|Book of the Month|
|Good Prose: The Art of Nonfiction|
Writing good prose is difficult, whether for a student tackling his first English language exam or for a hardened journalist with dozens of years of experience. Of course, what counts as 'good prose' is very different in these two cases – and that's one of the problems. What counts as good prose depends on who is reading a text and why.
This book is partly a guide as to how to write non-fiction well, and partly a memoir about the experiences of the two authors in the field of non-fiction writing. To be clear from the beginning, this book is not just for advanced students of English, it is written to guide and advise even masters of the subject. The sub-title explains this well 'Stories and advice from a lifetime of writing and editing'.
As one might expect, the prose of the book itself is clear and precise, but it assumes that the readers are proficient at English and understand techniques such as self-reference, understatement, and grandiloquence.
The two lifetimes in the sub-title (one spent writing and the other editing) are compressed into 195 pages of well-spaced text, and this includes a bibliography and index. There are no illustrations. The chapters deal with types of non-fiction and how to handle them, from memoirs to magazine articles. Later chapters include guidance on style and usage. In fact one of the most useful sections, from a practical point of view, is the 'Usage' section from pp 175-183. Here the authors explain many modern usages and mis-usages, and clearly explain why certain terms are inadvisable or simply plain wrong.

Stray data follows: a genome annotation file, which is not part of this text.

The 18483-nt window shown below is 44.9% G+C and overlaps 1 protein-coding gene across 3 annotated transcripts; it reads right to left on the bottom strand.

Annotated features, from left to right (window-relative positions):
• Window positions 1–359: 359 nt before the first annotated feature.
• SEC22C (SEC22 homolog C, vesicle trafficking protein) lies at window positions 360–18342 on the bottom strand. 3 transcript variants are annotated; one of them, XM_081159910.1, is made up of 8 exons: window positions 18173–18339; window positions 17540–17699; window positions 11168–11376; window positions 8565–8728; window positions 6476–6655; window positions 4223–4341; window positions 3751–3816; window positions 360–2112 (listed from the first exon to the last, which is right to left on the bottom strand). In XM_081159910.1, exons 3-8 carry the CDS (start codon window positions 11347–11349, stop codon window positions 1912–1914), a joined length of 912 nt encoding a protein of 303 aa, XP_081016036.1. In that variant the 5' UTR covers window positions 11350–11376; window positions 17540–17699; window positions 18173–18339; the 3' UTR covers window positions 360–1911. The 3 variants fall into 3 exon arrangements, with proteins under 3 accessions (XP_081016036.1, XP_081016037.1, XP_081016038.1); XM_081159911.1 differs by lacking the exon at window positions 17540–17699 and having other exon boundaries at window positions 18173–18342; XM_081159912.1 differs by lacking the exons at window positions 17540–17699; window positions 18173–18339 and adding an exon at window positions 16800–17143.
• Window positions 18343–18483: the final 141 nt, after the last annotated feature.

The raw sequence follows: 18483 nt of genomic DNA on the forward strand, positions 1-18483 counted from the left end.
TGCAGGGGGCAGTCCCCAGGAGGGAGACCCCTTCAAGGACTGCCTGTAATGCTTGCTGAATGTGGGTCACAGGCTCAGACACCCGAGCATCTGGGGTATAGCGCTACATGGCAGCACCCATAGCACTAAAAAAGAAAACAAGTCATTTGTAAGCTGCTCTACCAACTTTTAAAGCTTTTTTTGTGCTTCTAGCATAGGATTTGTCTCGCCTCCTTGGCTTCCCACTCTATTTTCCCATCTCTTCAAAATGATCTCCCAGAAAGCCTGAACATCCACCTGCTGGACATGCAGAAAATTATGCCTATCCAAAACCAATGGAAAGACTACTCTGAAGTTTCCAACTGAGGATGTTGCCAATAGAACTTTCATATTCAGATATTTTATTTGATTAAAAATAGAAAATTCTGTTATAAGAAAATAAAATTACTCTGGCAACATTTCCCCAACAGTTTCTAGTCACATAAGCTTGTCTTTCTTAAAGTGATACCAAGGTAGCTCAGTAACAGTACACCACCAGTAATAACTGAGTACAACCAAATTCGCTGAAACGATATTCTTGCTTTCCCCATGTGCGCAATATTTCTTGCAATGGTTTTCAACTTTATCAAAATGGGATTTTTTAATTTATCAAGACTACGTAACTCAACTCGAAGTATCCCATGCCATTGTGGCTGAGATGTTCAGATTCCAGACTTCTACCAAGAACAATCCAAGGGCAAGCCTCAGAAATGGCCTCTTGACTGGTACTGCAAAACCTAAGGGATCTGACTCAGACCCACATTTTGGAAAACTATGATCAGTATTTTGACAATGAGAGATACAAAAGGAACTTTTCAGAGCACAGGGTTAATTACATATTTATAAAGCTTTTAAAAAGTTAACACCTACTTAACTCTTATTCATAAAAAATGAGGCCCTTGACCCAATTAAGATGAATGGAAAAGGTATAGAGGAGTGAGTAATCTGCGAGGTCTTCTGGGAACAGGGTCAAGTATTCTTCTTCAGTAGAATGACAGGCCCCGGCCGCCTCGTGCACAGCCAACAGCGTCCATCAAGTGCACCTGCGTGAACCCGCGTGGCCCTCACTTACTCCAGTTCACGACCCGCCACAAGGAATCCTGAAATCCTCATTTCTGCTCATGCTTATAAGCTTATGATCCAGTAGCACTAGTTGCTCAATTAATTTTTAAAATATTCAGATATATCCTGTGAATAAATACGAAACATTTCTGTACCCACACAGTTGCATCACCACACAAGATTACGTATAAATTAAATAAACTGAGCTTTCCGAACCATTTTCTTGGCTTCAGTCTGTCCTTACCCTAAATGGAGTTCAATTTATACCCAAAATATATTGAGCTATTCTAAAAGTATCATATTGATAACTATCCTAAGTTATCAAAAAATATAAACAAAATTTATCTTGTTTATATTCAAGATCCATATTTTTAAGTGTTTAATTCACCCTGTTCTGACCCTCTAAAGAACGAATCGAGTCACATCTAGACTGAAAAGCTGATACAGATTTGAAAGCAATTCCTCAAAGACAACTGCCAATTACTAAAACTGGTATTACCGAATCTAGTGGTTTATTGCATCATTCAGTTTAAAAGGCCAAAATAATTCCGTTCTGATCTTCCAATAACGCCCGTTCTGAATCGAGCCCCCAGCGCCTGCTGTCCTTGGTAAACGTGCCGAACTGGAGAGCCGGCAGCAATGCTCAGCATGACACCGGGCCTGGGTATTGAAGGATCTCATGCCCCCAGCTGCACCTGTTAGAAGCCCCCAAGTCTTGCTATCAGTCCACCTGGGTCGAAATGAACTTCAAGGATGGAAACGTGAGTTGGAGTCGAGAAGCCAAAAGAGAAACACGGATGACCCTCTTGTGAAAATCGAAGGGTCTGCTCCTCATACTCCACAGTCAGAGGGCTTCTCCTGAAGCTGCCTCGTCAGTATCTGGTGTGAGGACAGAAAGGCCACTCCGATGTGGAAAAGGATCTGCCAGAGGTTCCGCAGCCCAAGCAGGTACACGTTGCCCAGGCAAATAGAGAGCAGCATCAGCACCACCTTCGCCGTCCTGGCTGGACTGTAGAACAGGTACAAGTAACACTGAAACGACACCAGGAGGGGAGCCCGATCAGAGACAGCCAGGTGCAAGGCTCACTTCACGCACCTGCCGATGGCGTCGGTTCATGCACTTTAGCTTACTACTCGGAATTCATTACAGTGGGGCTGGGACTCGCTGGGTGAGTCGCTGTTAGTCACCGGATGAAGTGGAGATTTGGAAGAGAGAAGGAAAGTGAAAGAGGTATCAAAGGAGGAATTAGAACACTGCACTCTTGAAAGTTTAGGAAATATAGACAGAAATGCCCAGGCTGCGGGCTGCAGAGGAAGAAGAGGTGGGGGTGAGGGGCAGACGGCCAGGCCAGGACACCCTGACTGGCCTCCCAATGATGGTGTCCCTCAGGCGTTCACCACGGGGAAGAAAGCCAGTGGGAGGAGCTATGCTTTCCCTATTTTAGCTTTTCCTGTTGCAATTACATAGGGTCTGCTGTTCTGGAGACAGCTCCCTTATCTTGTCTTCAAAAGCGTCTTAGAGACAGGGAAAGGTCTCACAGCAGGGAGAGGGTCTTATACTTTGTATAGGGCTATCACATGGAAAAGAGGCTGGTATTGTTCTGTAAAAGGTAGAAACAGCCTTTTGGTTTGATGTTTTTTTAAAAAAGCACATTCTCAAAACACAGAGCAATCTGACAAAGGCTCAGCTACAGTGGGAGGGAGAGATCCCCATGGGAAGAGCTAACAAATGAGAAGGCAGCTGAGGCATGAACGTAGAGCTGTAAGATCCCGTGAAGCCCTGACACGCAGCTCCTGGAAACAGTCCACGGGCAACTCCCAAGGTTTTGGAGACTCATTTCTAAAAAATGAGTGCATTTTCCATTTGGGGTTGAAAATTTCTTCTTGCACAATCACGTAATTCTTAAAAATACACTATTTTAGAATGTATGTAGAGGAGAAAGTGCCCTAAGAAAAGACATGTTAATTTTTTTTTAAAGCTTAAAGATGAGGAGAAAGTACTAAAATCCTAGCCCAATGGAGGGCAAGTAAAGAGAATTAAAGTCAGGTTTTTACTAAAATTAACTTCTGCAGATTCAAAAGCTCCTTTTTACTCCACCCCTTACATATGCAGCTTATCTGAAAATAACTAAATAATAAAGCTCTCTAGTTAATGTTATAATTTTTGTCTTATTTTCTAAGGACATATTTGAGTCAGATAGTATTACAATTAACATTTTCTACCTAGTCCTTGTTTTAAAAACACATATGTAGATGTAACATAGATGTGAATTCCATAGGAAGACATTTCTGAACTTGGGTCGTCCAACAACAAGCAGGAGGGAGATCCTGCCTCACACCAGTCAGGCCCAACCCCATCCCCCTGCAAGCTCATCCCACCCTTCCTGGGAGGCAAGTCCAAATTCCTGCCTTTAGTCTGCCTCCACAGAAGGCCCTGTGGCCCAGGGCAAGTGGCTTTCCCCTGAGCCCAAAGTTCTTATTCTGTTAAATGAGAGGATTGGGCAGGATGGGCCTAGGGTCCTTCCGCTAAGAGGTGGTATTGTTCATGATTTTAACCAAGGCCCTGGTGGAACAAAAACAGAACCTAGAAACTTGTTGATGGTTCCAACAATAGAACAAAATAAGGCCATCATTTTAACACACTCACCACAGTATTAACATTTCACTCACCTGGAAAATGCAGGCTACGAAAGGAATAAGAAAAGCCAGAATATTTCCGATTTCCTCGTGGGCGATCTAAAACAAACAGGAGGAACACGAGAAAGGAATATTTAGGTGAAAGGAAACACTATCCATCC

One of the issues with the book is that it is partly a guide to good prose, as the title suggests, and partly autobiographical anecdotes about the attempts by the authors to produce this. The problem is that the reader who is looking for advice on how to write better will be annoyed and distracted by the autobiographical details, and the reader who has come for a good story will occasionally end up deep in abstruse discussions on (for example) the best time to use the subjunctive.
So who is this book for? It is certainly not for any student of English working below the level of proficiency. Proficiency-level students will find it useful because the level of prose is at about the same level as examiners like to use in the reading exam. Once candidates for the Proficiency reading exam can read and understand this book, the exam itself should be straightforward. Those writing a non-scientific thesis at university level will also find the suggested approaches to writing and organization useful, and those thinking of attempting writing at the professional or semi-professional level will certainly find a lot they can use. Above all, the book makes an excellent case for the necessity of good editing and re-writing – two things which much of the turgid self-published prose on the internet desperately needs.
|Verdict: Verdict – Not one thing or the other, but well-written anyway
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